Executive Council Statement

On the Passing of Richard L. Trumka

The AFL-CIO Executive Council mourns the passing of Richard L. Trumka, the longtime legendary president of the AFL-CIO.

Trumka dedicated his entire life to making sure every institution he touched—the Mine Workers (UMWA), the AFL-CIO, the U.S. government and the world community—served working people and the public interest, comforting the afflicted and afflicting the comfortable.

Trumka was born on July 24, 1949, and raised in the coal country of southwestern Pennsylvania. He grew up in Nemacolin and followed his father and grandfather to work in the area’s coal mines while he completed his studies at the Pennsylvania State University. After getting a law degree from Villanova University in 1974, Trumka worked as a staff attorney for the Mine Workers and was elected president of the union in 1982, at the age of 33.

As UMWA president, Trumka led one of the most substantial strikes in American history against the Pittston Coal Co. between 1989 and 1990. At stake was the health care of nearly 2,000 retirees, widows and miners with disabilities. It was a tactical masterpiece centered on nonviolent disobedience. In the course of the strike, the members of the Mine Workers risked their lives occupying the plant—facing down armed company guards and state police who tried to provoke violence. After nearly a year on strike, the Pittston workers achieved victory at a time when working people desperately needed a win.

Trumka was elected secretary-treasurer of the AFL-CIO in 1995 on the New Voice ticket, with John Sweeney as president and Linda Chavez-Thompson as executive vice president. Upon Sweeney’s retirement in 2009, Trumka promised to forge a more inclusive labor movement centered on racial, social and economic justice, and he was elected president of the federation at the 26th Constitutional Convention of the AFL-CIO.

Trumka believed economic policy should benefit working people—full employment, rising wages, economic security and, most of all, bargaining power. As UMWA president, he helped found two organizations to help advance economic justice for working people: the Economic Policy Institute and Jobs With Justice. As president of AFL-CIO, he was an insistent voice in the ears of presidents of both parties and Federal Reserve chairs of all stripes.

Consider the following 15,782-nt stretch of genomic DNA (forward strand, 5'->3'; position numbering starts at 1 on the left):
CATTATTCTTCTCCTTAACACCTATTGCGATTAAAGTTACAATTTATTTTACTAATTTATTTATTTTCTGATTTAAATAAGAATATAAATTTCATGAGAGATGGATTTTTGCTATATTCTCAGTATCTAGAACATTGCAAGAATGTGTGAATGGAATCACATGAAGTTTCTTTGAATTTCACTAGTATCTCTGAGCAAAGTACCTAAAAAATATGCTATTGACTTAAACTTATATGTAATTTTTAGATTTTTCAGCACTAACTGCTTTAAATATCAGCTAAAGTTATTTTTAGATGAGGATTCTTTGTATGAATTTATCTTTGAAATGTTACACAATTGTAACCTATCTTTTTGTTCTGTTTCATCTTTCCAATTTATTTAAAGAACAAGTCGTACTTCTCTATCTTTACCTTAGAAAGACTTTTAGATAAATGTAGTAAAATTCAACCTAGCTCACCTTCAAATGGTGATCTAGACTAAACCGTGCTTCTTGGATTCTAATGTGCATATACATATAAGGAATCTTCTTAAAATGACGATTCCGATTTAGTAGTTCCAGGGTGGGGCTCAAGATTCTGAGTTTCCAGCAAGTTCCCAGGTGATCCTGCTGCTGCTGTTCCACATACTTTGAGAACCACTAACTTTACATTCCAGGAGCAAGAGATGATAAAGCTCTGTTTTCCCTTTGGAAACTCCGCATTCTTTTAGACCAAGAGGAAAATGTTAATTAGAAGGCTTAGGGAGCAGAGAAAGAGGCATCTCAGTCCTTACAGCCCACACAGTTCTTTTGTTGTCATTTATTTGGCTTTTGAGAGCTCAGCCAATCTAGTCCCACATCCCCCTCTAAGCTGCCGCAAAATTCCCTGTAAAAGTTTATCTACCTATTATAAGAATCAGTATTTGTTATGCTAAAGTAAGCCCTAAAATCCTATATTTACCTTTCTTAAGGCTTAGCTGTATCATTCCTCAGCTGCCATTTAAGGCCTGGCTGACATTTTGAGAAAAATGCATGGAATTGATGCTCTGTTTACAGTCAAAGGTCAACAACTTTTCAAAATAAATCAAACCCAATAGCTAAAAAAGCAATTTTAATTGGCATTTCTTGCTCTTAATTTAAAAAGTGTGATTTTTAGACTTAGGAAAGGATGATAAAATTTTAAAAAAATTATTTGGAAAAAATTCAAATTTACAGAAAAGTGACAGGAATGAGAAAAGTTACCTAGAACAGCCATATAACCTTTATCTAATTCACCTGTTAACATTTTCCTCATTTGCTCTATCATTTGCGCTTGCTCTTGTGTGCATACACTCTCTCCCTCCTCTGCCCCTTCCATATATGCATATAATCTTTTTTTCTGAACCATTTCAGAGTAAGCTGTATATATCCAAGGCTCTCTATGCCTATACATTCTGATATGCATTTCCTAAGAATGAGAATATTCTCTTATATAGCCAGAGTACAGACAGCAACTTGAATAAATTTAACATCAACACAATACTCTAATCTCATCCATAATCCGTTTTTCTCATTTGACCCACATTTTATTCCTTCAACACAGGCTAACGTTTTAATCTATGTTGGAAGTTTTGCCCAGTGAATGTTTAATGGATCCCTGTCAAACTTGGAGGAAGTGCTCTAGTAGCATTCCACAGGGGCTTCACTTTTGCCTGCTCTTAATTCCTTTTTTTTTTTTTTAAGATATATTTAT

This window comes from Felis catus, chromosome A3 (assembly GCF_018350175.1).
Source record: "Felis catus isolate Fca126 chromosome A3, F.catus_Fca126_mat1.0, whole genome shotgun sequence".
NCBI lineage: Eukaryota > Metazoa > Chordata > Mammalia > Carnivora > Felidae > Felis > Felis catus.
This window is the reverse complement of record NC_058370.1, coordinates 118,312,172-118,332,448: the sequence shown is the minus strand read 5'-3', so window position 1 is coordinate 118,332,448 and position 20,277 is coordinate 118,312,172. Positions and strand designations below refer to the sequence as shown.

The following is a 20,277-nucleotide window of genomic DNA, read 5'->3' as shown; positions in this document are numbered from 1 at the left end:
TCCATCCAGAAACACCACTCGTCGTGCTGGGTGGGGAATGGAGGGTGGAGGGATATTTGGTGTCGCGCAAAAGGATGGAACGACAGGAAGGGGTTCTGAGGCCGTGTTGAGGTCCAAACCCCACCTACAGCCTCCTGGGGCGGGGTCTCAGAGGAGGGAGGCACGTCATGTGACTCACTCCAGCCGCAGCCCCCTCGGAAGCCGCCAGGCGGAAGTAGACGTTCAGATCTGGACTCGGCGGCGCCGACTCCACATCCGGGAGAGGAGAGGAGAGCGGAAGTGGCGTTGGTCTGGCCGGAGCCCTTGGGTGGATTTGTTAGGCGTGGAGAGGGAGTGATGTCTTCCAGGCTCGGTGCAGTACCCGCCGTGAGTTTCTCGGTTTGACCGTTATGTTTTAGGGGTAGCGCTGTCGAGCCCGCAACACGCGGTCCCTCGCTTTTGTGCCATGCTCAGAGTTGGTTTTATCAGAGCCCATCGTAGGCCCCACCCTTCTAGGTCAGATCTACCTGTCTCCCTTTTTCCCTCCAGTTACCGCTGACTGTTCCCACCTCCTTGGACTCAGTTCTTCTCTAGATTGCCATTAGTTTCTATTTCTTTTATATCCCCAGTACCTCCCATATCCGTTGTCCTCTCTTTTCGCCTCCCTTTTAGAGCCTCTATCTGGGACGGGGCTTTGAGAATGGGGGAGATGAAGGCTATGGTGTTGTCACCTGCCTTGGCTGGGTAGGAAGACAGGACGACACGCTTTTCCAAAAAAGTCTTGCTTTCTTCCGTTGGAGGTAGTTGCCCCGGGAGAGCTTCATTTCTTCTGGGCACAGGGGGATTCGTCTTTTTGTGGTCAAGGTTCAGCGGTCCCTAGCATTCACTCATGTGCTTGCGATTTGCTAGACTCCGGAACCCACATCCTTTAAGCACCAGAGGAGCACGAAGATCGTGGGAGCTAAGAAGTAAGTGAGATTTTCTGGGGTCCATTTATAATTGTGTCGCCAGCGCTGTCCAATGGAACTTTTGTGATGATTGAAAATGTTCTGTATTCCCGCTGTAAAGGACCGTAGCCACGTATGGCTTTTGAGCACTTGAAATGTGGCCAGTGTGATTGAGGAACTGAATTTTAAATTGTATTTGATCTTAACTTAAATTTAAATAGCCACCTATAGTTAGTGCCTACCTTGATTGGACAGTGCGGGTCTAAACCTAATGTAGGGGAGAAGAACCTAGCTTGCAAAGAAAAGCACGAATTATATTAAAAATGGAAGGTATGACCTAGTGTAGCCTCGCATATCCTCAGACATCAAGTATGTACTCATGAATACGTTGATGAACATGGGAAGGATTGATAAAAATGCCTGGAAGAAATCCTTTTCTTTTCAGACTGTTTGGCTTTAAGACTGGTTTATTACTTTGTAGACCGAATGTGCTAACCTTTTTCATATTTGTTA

He wanted all working people to understand how economic policies affect our livelihoods. As federation president, Trumka developed Common Sense Economics®, a comprehensive education program on the economic challenges faced by workers in our country and around the world.

Trumka was an influential voice in the global labor movement and he brought vision to the world stage—from his youth organizing coal miners in Alabama to go on sympathy strike with South African miners protesting apartheid to, most recently, his fight for imprisoned Uyghurs in China. For the right of working people in the United Kingdom to have a voice in trade negotiations to his support for imprisoned trade unionists in Burma.

For Richard Trumka, the labor movement was about making sure workers were safe at work, treated fairly and with dignity, and shared in the prosperity of the wealth workers create.

From his chairmanship of the mine safety committee in Nemacolin to his advocacy for OSHA standards that protect workers from asbestos, lead and hazardous chemicals to his fight for a COVID-19 workplace safety standard, Trumka worked to make sure the health and safety of workers were always protected.

He pushed constantly for legislation that would remove barriers to forming a union and allow more workers the opportunity to have a collective voice at work. He fought for fair and just trade policies, and one of his proudest moments was the passage of the United States–Mexico–Canada Agreement, which, through his insistence, contains labor rights enforcement language being used successfully today to advance the freedom to organize.

Trumka’s legacy above all was his fight for a strong and vibrant democracy. He believed democracy cannot function unless all people living and working within its borders have full rights and equal protections. And in 2020, he led working people into battle to defend our democracy; through his leadership, the labor movement helped make sure that the votes were counted, the results honored and our democracy preserved.

He hated racism and sexism and other bigotry, something he referred to as the “isms.” In 2015, the AFL-CIO launched the Labor Commission on Racial and Economic Justice to address the racial and economic issues impacting the labor movement and offer recommendations for change. In 2020, Trumka created the AFL-CIO Task Force on Racial Justice to recommend concrete actions to address America’s long history of racism and police violence against Black people.

Every day of his career, Trumka fought for the right of working people to be heard everywhere it mattered and he always pushed to make the labor movement better. He loved people, loved a fight, hated injustice and cruelty, and strived for self-knowledge. He leaves a lifelong legacy of understanding the labor movement as both a thing in itself—a place of solidarity—and as the most singular, powerful tool for racial, social and economic justice.

Rich Trumka lived and breathed the labor movement every moment of his life, and workers around the world are better for it.